Step 10 (1-2 minutes): Whew! You're almost done.
All you need to do now is go back and make sure you did not make any silly mistakes. Spend a minute or so revising and proofreading your essay. I've seen so many silly mistakes from my students that I must ask you to not make these same mistakes.
Q: Is honesty always the best policy?
Honesty is crucial to build and maintain trust. Several examples from history/current events/science/literary works clearly demonstrate that KEYWORD...
As demonstrated by EXAMPLE 10, . ....................................(six sentences)..................................... Therefore/Hence/Thus ...
After a careful analysis of X, Y, and Z, KEYWORD is INDEED crucial to... Had X, Y, Z been KEYWORD, they would have/not have ...
Make sure the template you build can be applied to all possible personal opinion prompts. The key is to make it generic/broad enough. For example, Intro Plug-In: "Several examples from..." is generic enough that you can use it no matter what the prompt.
Give yourself less time during practice; 16-18 minutes should do to simulate the real test. Trust me ... when you take the real test, it is not going to feel like a whole 25 or 30 minutes. Because of all the pressure and anxiety, you will feel rushed – thus, 16-18 minutes are perfect to prep for this section.
Graders are humans after all, and there is no way of predicting how they will react to your essay. Even E-raters benchmark their scores on human graded essays. That is why relying on a proven template is a safer way to go than improvising during the test. Avoid using controversial examples such as those relating to religion, politics, race, and gender. You never know who will be reading and grading your essay.
Some students believe that longer essays get higher scores. This is not true. A 300-word essay that is well-organized and has few grammatical mistakes will always be better than a 400-word essay that lacks these qualities. Moreover, longer essays usually have more grammatical mistakes and less-developed supporting ideas. The lesson here is this: don't focus so much on length and word count. Instead, focus on organization, development of ideas, and use of language.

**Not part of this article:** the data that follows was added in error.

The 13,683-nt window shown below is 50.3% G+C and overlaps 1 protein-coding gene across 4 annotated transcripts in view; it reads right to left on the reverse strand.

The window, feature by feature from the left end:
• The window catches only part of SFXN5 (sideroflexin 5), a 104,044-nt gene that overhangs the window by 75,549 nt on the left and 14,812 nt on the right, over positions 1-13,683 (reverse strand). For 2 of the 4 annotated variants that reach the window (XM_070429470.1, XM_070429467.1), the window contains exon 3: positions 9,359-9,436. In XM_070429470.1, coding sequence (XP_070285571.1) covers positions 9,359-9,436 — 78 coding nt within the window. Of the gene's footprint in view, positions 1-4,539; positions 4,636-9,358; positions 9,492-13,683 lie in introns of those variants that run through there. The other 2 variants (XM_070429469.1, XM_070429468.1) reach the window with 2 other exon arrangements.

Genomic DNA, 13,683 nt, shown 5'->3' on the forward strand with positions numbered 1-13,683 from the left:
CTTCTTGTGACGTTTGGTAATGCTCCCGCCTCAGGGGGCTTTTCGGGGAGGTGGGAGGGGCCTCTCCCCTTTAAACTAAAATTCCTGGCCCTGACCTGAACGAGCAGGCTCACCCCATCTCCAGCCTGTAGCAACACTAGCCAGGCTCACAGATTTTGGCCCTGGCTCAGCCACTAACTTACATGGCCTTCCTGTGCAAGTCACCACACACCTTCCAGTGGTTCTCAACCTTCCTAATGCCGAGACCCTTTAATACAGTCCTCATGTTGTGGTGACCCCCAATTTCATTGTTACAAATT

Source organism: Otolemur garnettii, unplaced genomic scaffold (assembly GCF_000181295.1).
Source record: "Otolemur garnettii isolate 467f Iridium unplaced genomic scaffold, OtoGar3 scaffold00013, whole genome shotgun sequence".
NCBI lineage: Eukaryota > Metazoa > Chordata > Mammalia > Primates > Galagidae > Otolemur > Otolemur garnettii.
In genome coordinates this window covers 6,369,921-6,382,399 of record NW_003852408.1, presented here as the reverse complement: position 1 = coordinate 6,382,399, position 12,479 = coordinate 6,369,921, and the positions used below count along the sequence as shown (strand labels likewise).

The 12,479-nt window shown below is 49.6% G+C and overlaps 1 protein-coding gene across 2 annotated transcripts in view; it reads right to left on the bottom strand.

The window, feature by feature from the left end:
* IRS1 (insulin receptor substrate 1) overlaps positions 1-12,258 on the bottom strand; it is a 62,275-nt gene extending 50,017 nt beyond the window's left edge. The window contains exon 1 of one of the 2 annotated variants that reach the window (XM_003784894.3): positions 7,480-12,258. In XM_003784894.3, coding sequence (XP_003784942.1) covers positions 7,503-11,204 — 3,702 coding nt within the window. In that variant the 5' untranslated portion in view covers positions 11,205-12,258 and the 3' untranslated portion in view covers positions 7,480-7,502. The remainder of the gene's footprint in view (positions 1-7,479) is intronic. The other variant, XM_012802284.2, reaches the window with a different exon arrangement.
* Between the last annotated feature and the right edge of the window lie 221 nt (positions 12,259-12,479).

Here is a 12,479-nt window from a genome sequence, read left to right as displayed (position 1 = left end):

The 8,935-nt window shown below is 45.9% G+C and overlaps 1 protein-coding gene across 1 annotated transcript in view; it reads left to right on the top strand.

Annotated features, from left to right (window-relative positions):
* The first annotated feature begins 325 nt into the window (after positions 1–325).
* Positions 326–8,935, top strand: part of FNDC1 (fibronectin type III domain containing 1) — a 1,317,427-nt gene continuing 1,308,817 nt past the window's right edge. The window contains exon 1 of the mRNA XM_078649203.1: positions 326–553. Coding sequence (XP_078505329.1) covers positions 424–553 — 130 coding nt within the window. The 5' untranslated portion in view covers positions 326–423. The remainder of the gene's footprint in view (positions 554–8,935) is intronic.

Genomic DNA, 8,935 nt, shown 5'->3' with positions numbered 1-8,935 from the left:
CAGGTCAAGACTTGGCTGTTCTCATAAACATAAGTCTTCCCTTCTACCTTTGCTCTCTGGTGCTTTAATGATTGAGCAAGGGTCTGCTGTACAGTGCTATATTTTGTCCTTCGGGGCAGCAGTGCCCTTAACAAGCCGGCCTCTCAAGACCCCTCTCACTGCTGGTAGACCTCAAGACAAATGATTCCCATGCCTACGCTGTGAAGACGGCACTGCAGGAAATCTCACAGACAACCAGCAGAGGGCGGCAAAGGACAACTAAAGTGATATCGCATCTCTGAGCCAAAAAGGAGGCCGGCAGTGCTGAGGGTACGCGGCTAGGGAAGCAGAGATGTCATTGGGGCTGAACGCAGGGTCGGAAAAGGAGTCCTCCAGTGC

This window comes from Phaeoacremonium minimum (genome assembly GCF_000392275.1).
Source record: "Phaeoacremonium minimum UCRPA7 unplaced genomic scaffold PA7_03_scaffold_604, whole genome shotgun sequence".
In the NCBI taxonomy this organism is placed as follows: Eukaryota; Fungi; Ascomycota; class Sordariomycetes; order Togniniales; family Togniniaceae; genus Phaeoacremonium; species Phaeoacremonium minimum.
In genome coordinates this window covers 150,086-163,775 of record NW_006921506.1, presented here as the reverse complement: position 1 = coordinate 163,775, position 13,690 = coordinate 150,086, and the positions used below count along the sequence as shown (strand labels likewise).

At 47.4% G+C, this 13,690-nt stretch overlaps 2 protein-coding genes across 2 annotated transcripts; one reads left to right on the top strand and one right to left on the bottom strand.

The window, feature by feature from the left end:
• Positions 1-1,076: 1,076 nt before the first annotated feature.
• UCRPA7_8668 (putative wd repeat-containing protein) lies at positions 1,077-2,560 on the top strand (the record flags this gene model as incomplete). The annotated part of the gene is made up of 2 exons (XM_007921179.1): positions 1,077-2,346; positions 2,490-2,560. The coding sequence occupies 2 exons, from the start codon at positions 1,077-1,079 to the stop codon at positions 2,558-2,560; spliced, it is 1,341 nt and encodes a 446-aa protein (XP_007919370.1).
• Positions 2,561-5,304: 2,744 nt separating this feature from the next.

If you are not writing directly on computer, make sure your handwriting is readable. Write legibly and make sure that your writing is not too big or too small.
Too many students make the mistake of using excessive words in hopes of impressing the graders. Don't be a pretender! only use those words that you are comfortable using. Sometimes, it is better to just use simple words as long as you can get your point across.
You won't be penalized severely as long as you don't make obvious mistakes. Graders understand that you are writing under pressure and that you are only given limited minutes to write a full-length essay. Therefore, spend the last few minutes or so proofreading for obvious/silly mistakes.
Few More Points to Remember
- Make Up Any Proof You Want: When you're looking for examples to supporet your argument, almost all standardized tests allow you to draw examples from anything at all. Some of the high-scoring essay writers choose to draw examples from history and litrature, but some of them draw examples from their own lives.
- Some Imperfect Grammar and Spelling Are OKay
- Details, Details: All high scoring essays sue detail examples to support thier claims or arguments.